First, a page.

In 2003 I shot a couple of weddings and my OM4s developed problems, one the shutter failed and the other the film advance jammed. I took them to the local camera whisperer but he broke the bad news to me – there were no new spare parts. He said I could by up some old models and use them as donor cameras but there was no guarantee as to the condition of the parts and how long they would last. To say I was gutted would be an understatement. This came a a particularly bad time for me, I was recovering after a bad accident and was pretty broke. I had enrolled at college to study photography as a form of therapy and now I was pretty well camera less. My late father-in-law (Brooke Spencer) in an act of supreme kindness stepped into the breach. He had just bought a Canon EOS D60 digital SLR and he sent me his old EOS3 film SLR and a couple of lenses. I now had a camera to complete college with and had inadvertently changed system. I went digital with Canon but I wasn’t really happy with it. I found the Canon EOS system to be large, heavy and cumbersome. About this time I fell into writing about and photographing outdoor activities and then was commissioned to write a walking guide. Well after a year lugging a Canon 5d and three lenses on over 1000Km of walks I knew I needed something lighter.
When I saw the Olympus Pen EP1 in 2009 I was smitten, but it didn’t have a viewfinder so I held off buying one. Less than a year later Olympus introduced the EP2 and I got one. The next guide book was done with an outfit based around that camera and a a few lenses and I was much happier.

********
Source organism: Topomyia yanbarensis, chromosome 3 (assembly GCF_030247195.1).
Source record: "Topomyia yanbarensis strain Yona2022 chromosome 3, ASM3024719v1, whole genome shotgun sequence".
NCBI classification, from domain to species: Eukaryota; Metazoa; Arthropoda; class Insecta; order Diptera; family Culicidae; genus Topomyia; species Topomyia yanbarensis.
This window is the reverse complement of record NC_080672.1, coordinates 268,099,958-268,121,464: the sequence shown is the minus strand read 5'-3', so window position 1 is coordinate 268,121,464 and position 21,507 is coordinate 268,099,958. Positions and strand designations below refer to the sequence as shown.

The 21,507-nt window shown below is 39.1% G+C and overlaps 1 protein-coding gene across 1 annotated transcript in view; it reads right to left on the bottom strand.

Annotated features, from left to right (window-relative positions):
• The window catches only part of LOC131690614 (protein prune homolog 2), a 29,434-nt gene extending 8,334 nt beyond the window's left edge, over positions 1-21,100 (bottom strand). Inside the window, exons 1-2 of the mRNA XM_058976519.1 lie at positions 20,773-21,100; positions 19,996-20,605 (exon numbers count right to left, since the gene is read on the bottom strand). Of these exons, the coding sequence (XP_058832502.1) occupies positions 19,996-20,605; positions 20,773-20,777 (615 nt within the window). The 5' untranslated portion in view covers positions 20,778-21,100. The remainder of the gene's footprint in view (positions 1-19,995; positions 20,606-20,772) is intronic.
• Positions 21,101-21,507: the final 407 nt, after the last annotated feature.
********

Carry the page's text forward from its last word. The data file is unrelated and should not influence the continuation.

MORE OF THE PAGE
Over the last ten years I’ve heard a lot reasons from keyboard warriors on various photographic forums why the micro four thirds format that Olympus and Panasonic used was inferior to full frame sensors and that you couldn’t get work published if you used it. Well after three books, two exhibitions and loads of print sales no one has ever said the image quality was not up to snuff. Unfortunately photography is an activity dominated by very conservative men who see a small camera, no matter how capable, as being an affront to their masculinity. So Olympus was sandwiched by the small minded conservatives that wanted big cameras and at the other end the onslaught of the do anything mobile phones which now have very good photo and video capabilities.
As I said at the beginning of this piece I have no way of knowing what will happen. Maybe JIP will turn the company around and make it it profitable and innovative. Maybe they’ll just asset strip and close it down. The company does both. I hope it is the former, but if it is the later I guess that this a eulogy for Olympus. But whatever may happen my current Olympus cameras have plenty of mileage left in them and if I can get another 10 years out of them, and at this stage I don’t see why not, then I’ll be very happy.